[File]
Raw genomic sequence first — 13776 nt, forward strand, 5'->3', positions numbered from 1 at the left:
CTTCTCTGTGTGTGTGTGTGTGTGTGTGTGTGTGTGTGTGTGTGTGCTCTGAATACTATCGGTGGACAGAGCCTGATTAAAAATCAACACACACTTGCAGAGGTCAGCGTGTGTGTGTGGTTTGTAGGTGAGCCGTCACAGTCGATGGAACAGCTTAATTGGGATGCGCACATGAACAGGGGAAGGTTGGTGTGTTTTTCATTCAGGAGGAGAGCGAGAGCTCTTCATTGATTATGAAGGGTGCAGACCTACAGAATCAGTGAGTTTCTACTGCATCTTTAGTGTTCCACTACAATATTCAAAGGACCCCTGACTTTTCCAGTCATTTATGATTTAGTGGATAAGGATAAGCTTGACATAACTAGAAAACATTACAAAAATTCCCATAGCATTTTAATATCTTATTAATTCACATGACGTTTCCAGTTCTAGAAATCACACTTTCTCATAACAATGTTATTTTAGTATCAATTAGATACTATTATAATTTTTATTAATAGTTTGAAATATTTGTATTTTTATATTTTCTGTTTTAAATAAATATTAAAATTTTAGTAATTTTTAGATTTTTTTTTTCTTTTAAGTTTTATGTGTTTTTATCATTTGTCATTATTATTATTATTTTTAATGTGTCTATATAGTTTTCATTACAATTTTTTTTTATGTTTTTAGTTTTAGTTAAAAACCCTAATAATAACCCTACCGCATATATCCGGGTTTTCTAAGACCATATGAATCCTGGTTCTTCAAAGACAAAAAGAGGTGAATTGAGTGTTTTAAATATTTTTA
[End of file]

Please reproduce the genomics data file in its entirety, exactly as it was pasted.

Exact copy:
Raw genomic sequence first — 13776 nt, forward strand, 5'->3', positions numbered from 1 at the left:
CTTCTCTGTGTGTGTGTGTGTGTGTGTGTGTGTGTGTGTGTGTGTGCTCTGAATACTATCGGTGGACAGAGCCTGATTAAAAATCAACACACACTTGCAGAGGTCAGCGTGTGTGTGTGGTTTGTAGGTGAGCCGTCACAGTCGATGGAACAGCTTAATTGGGATGCGCACATGAACAGGGGAAGGTTGGTGTGTTTTTCATTCAGGAGGAGAGCGAGAGCTCTTCATTGATTATGAAGGGTGCAGACCTACAGAATCAGTGAGTTTCTACTGCATCTTTAGTGTTCCACTACAATATTCAAAGGACCCCTGACTTTTCCAGTCATTTATGATTTAGTGGATAAGGATAAGCTTGACATAACTAGAAAACATTACAAAAATTCCCATAGCATTTTAATATCTTATTAATTCACATGACGTTTCCAGTTCTAGAAATCACACTTTCTCATAACAATGTTATTTTAGTATCAATTAGATACTATTATAATTTTTATTAATAGTTTGAAATATTTGTATTTTTATATTTTCTGTTTTAAATAAATATTAAAATTTTAGTAATTTTTAGATTTTTTTTTTCTTTTAAGTTTTATGTGTTTTTATCATTTGTCATTATTATTATTATTTTTAATGTGTCTATATAGTTTTCATTACAATTTTTTTTTATGTTTTTAGTTTTAGTTAAAAACCCTAATAATAACCCTACCGCATATATCCGGGTTTTCTAAGACCATATGAATCCTGGTTCTTCAAAGACAAAAAGAGGTGAATTGAGTGTTTTAAATATTTTTA